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Modelling potential impacts of coalbed methane development on stream water quality in an American watershed

Wang, Xixi, Yang, Wanhong
Hydrological processes 2008 v.22 no.1 pp. 87-103
alkalinity, hydrologic models, methane, rivers, salinity, seasonal variation, sodicity, stream flow, streams, total dissolved solids, water quality, watersheds, Montana, Wyoming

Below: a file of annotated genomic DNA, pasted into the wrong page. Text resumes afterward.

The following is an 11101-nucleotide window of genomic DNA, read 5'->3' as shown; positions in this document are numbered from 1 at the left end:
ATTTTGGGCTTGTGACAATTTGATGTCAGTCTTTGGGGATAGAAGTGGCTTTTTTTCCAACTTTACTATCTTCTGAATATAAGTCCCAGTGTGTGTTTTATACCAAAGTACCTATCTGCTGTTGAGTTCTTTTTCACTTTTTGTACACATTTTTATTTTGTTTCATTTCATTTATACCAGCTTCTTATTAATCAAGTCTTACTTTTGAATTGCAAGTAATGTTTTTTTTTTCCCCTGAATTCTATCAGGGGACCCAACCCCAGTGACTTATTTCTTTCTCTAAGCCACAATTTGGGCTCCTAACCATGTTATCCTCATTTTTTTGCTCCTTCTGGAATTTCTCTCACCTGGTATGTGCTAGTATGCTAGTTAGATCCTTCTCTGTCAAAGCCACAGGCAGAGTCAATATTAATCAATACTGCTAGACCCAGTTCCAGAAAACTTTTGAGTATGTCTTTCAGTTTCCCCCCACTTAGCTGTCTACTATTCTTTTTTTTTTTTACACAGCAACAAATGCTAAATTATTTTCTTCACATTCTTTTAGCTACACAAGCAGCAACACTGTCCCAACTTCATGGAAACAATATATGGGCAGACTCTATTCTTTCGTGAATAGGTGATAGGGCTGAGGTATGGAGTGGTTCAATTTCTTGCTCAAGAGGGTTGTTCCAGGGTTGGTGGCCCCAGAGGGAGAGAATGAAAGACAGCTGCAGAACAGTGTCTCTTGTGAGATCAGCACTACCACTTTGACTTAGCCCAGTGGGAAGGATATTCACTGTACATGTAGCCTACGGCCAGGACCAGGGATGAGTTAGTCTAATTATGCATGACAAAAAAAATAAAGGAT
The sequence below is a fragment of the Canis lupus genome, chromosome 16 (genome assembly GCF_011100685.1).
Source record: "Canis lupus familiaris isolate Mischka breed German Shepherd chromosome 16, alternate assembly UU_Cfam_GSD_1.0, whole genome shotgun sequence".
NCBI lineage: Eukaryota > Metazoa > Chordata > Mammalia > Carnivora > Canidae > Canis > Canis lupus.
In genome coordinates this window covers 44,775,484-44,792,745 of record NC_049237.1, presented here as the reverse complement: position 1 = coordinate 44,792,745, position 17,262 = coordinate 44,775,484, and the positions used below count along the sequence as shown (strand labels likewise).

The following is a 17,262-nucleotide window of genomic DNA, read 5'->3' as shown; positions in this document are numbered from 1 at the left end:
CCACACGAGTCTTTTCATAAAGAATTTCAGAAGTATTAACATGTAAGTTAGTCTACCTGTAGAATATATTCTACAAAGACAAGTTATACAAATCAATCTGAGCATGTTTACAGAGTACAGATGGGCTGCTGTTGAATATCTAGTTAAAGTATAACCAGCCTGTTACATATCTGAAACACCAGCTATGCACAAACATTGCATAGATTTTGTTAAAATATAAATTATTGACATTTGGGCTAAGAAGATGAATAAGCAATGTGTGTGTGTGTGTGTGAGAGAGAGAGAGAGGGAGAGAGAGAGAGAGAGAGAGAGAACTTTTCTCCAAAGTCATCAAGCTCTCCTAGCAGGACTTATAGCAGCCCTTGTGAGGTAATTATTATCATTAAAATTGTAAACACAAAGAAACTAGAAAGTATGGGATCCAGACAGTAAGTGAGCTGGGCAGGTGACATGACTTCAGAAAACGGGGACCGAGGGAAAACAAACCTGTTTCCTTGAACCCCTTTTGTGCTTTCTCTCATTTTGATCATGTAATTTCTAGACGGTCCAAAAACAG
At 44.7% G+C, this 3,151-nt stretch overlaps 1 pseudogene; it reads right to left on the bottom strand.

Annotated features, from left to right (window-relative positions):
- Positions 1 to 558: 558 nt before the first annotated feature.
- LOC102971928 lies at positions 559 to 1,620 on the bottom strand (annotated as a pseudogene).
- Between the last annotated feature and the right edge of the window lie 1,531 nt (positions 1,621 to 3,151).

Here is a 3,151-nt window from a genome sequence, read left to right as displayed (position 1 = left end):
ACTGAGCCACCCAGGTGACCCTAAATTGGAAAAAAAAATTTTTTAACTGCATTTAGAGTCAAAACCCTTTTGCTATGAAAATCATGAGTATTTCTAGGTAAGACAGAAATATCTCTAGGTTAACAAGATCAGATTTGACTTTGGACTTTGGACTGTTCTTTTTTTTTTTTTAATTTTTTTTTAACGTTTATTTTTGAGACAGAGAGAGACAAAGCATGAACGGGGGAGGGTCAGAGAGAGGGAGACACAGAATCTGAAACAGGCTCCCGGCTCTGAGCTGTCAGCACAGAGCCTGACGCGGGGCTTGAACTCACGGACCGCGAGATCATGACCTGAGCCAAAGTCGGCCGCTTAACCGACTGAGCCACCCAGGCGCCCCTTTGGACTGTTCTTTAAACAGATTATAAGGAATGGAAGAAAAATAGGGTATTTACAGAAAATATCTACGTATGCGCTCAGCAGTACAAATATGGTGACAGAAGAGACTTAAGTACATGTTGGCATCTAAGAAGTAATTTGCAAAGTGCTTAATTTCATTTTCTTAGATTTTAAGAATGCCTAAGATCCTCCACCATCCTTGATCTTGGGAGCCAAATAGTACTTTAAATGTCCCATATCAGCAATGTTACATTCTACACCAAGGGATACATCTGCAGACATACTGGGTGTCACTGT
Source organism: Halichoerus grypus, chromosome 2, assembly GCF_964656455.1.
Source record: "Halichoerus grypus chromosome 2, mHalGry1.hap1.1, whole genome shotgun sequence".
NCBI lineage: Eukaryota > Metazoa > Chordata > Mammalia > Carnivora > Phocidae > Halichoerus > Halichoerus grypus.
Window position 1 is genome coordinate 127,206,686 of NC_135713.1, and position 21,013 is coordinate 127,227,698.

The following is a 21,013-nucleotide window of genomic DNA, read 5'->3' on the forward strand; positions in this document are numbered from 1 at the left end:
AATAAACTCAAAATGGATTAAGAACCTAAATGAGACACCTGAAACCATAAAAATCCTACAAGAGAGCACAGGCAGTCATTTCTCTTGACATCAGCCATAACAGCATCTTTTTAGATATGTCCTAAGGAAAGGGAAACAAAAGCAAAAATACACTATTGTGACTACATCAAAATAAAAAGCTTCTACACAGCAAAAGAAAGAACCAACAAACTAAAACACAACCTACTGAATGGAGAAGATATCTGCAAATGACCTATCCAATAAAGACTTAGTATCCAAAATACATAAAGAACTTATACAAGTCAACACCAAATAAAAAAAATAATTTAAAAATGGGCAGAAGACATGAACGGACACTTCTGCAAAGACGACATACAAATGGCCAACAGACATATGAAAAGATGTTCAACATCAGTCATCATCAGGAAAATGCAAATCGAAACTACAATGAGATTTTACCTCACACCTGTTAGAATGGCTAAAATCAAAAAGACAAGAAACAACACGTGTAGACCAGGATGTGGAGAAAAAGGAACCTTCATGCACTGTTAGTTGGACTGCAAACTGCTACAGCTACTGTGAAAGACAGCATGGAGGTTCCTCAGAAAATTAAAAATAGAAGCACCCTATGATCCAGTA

Coalbed methane (CBM) development raises serious environmental concerns and concerted efforts have been made to collect chemistry, salinity, and sodicity data on CBM produced water. A model is sorely needed to make use of this data to quantify potential changes in stream water quality resulting from directly and/or indirectly receiving CBM produced water, on which little information is available in the literature. However, the application of existing hydrodynamic and water quality models such as CE-QUAL-W2 is not straightforward because the number of outfalls is usually large and the channels poorly defined for intermittent streams in semiarid areas such as the Powder River watershed, located in the states of Wyoming and Montana. Hence, the objectives of this study were to: (1) develop a CBM produced water routing (CBMPRO) model, and (2) apply the new CBMPRO model, along with a CE-QUAL-W2 model, to examine potential changes in stream water quality due to CBM development in the Powder River watershed. The CBMPRO model was developed and used to chart the CBM discharge and the transport of its associated constituents (e.g. total dissolved solids and alkalinity) from an outfall to its inclusive subwatershed outlet. In turn, the outputs from the CBMPRO model were applied as inputs into the CE-QUAL-W2 model to predict changes in the water quantity and quality along the Powder River mainstem. The results indicate that discharges from CBM developments adversely affect the stream water quality. Compared with the baseline conditions, the developments would increase the stream flows as well as make the stream water warmer and more saline. In addition, the impacts were predicted to undergo seasonal and spatial variations and to become smaller with time, as expected.